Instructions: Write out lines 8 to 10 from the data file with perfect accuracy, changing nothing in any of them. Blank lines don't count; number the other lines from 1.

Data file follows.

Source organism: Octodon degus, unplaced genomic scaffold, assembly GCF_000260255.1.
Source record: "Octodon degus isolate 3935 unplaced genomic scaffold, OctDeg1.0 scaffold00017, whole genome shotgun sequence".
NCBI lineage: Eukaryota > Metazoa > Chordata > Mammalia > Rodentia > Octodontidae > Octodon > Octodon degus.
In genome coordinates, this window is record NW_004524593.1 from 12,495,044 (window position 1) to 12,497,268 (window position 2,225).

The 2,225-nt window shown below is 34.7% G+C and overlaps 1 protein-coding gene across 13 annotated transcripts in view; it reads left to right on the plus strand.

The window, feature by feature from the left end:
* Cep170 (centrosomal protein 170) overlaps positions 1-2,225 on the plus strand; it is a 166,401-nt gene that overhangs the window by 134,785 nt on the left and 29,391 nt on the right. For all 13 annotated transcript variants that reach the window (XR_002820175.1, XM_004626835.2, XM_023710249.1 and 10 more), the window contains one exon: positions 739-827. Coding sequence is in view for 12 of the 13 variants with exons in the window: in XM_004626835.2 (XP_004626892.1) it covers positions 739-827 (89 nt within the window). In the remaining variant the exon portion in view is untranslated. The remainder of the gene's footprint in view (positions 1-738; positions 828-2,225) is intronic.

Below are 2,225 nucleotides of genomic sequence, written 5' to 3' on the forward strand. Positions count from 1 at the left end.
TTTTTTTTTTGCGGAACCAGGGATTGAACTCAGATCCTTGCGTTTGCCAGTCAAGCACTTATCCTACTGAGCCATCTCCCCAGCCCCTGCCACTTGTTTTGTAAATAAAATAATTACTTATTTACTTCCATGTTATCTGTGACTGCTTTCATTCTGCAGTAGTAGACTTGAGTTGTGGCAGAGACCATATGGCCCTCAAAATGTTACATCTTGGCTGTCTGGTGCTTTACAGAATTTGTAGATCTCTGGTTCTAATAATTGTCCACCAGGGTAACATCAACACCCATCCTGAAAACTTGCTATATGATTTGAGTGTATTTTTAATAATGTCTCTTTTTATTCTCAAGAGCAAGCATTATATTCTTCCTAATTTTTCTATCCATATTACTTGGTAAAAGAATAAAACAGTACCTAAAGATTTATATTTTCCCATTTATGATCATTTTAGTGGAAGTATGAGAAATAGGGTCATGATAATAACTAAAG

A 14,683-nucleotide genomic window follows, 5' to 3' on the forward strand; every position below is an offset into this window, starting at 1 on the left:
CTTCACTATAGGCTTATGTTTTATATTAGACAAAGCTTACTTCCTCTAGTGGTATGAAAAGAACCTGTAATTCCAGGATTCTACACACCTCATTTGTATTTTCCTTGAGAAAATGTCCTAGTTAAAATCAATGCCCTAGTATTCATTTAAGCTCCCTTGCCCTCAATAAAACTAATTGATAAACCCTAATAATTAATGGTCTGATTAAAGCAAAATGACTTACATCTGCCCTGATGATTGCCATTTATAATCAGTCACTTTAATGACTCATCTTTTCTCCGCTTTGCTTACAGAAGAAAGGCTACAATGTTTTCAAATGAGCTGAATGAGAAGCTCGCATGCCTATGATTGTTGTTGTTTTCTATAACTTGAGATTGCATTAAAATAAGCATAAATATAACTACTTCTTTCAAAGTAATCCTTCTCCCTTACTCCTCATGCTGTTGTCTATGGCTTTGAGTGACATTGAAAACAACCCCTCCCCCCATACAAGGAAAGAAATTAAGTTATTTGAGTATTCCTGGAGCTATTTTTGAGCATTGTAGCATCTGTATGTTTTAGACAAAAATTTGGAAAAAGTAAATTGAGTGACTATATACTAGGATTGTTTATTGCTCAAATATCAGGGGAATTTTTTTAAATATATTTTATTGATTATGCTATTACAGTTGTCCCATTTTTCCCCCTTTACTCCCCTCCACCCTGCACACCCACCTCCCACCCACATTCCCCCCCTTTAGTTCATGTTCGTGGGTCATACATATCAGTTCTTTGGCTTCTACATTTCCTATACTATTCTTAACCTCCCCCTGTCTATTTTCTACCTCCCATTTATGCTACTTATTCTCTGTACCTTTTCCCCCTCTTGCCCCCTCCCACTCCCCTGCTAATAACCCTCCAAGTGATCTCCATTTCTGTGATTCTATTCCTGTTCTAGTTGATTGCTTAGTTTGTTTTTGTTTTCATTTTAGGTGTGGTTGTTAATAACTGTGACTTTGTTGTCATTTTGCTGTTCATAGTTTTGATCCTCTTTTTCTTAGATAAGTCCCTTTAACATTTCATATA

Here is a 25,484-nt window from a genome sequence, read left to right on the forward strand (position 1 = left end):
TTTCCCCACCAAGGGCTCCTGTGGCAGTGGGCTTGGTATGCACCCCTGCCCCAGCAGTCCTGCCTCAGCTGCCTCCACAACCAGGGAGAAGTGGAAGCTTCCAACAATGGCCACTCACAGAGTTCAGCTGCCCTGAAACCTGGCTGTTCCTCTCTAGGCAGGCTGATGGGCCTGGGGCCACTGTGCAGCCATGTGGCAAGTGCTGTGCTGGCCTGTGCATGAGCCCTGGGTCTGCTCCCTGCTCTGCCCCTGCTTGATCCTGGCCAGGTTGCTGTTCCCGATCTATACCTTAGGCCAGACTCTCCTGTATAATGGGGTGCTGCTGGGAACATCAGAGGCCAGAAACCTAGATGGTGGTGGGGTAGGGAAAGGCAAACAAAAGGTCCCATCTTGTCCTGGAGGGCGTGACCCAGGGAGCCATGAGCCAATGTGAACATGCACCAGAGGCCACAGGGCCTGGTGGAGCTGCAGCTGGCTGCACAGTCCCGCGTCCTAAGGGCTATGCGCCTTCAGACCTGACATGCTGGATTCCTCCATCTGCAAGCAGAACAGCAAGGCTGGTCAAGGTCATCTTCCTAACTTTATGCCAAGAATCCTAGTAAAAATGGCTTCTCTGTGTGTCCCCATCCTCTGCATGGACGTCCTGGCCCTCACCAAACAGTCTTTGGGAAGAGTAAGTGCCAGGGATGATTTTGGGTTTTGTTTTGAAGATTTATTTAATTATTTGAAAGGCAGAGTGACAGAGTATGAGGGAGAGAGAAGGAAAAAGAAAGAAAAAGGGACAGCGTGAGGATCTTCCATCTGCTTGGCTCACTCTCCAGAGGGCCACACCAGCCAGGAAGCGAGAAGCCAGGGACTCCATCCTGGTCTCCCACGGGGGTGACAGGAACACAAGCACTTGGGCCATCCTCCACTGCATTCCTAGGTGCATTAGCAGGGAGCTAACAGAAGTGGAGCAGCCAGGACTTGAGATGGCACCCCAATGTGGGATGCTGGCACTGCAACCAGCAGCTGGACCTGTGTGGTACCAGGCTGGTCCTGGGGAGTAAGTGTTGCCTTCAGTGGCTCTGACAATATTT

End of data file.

Below are 2,225 nucleotides of genomic sequence, written 5' to 3' on the forward strand. Positions count from 1 at the left end.
TTTTTTTTTTGCGGAACCAGGGATTGAACTCAGATCCTTGCGTTTGCCAGTCAAGCACTTATCCTACTGAGCCATCTCCCCAGCCCCTGCCACTTGTTTTGTAAATAAAATAATTACTTATTTACTTCCATGTTATCTGTGACTGCTTTCATTCTGCAGTAGTAGACTTGAGTTGTGGCAGAGACCATATGGCCCTCAAAATGTTACATCTTGGCTGTCTGGTGCTTTACAGAATTTGTAGATCTCTGGTTCTAATAATTGTCCACCAGGGTAACATCAACACCCATCCTGAAAACTTGCTATATGATTTGAGTGTATTTTTAATAATGTCTCTTTTTATTCTCAAGAGCAAGCATTATATTCTTCCTAATTTTTCTATCCATATTACTTGGTAAAAGAATAAAACAGTACCTAAAGATTTATATTTTCCCATTTATGATCATTTTAGTGGAAGTATGAGAAATAGGGTCATGATAATAACTAAAG

A 14,683-nucleotide genomic window follows, 5' to 3' on the forward strand; every position below is an offset into this window, starting at 1 on the left: